Chinese babies were not allowed to be adopted from people from other countries until 1991 when the government created an "open door" policy. Since this new policy has been in place, more than 28,000 children from China (mainly girls) have new, hopeful lives with families in the U.S. Canada, and Western Europe.

China's Lost Girls

Procedures for implementing the read aloud and vocabulary presentation

Before: Before I read the book I will show the class some pictures of my dog Cali. I will explain how she was abandoned and we adopted her into our family. I will share how the book I am going to read reminded me of Cali, except it isn't about an abandoned dog. I will ask the students, "Who do you think the story is about?" "By looking at the cover where do you think this story takes place?"

During: I will begin to read the book "Finding Joy". After reading the first page I will ask, "So who is this book about" (Shu-li) and "What happened to Shu-li?" (she was abandoned). I will continue reading until I reach my first vocabulary word on page 3; Caregiver: a family member or paid helper who regularly looks after a child or a sick, elderly, or disabled person. I will ask the students if they know what a caregiver does while holding up a vocabulary card that says "caregiver". I will then ask the students what did the caregivers in the story do to Shu-li? (hugged the baby, gave her warm milk, and put her in a soft bed). I will continue reading the book until I get to my second vocabulary word which is an idiom (special phrasing of words). Thread of fear: having a trace of fear about something. I will hold up a second vocabulary card and ask the students, "What does it mean when the text says the mom had a thread of fear wrapped around her chest?" "Did she actually have thread wrapped around her heart?" I will have a few students share their answers. Finally, I will finish reading the book.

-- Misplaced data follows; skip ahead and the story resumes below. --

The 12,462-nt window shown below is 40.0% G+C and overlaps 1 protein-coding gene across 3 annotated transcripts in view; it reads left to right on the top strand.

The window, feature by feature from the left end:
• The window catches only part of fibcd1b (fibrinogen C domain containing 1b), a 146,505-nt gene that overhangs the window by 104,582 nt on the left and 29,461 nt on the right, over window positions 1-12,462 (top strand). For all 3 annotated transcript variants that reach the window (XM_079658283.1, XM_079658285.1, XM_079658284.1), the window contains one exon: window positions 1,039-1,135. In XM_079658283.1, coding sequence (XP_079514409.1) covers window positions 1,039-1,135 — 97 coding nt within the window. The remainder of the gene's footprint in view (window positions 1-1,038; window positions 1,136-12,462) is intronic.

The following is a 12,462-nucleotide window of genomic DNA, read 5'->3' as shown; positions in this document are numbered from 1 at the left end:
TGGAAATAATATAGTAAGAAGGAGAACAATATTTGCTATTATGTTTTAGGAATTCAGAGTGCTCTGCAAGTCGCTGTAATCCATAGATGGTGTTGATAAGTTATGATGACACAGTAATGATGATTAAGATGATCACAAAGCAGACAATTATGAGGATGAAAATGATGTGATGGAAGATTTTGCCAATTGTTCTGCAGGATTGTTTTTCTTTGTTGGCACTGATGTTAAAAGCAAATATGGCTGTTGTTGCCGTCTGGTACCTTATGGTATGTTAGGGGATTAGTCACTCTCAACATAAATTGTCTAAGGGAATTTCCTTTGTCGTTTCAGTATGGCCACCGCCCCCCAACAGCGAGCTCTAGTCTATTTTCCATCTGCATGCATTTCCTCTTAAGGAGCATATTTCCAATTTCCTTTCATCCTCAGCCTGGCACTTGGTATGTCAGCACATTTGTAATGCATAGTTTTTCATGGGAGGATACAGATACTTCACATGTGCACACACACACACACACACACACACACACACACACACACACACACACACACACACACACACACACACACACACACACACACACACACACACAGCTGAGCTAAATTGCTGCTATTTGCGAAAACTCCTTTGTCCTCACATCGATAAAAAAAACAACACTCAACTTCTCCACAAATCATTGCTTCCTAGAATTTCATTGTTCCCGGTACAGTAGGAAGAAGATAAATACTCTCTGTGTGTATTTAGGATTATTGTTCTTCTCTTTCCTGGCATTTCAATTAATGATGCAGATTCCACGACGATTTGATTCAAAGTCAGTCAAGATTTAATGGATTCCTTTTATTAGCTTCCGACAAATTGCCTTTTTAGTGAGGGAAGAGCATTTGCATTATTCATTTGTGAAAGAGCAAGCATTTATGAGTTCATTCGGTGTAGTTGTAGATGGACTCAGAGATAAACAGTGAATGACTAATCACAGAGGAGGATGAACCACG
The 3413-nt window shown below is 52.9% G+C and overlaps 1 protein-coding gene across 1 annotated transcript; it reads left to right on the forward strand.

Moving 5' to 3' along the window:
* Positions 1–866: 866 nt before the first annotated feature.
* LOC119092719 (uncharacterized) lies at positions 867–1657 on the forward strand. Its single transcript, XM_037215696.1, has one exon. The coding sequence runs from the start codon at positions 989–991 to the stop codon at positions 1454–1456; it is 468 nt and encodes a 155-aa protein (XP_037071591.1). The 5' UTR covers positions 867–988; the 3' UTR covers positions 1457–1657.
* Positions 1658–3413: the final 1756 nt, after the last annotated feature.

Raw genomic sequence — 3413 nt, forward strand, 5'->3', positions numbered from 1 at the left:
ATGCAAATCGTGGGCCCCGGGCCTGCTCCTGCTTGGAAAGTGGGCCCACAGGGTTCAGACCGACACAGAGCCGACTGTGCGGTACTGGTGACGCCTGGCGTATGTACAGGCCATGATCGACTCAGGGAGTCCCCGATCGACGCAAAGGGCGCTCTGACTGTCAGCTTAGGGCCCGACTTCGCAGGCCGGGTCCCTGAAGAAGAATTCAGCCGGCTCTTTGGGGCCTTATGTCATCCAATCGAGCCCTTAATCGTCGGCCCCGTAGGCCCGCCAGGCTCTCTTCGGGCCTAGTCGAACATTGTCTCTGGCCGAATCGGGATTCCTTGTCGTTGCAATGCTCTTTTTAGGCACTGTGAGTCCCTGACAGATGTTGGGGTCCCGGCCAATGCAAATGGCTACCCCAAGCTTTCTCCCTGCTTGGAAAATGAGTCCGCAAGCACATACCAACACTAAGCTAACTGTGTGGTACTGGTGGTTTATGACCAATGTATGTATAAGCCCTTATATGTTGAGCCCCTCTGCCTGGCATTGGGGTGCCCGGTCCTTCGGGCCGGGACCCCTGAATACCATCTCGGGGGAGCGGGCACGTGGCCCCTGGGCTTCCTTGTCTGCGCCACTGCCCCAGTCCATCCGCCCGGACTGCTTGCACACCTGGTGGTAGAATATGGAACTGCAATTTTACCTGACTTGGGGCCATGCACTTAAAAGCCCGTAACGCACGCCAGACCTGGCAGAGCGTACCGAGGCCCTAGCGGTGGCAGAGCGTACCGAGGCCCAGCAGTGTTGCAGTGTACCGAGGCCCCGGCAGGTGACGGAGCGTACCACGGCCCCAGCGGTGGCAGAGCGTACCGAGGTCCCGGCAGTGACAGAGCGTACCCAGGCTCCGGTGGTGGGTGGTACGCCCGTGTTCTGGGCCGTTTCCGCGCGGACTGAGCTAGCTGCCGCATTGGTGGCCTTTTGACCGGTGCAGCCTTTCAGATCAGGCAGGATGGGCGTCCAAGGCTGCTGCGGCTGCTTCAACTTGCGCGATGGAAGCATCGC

After: I will have a discussion with the class about the book. I will ask them, "Why do you think Shu-li was abandoned?" I will have students share their answers. I will tell them that one-fourth of all the people in the world live in China. "Does anyone know they policy China has about children?" Share will the class the one-child policy created in 1979. Ask the students , "Do you think more boys are abandoned rather than girls?" "Why?" Share why more girls are abandoned. Next, I will ask the class, "What is one way we can help the children in China?" (Adoption- over 28,000 Chinese children have been adopted). "Why would it be good for a child to be adopted?" (to give them a new home, family, and hope). I will conclude my lesson by discussing the two vocabulary words: caregiver and thread of fear. I will have the students work with their table groups and have half of them create a word poster for caregiver and the other half will make a word poster for thread of fear. I will tell them to create their own definitions, write a sentence using the word, and draw a picture of what they think of when they hear the word. I will have each table group share their poster with the class.

Pictures of Cali

Reflection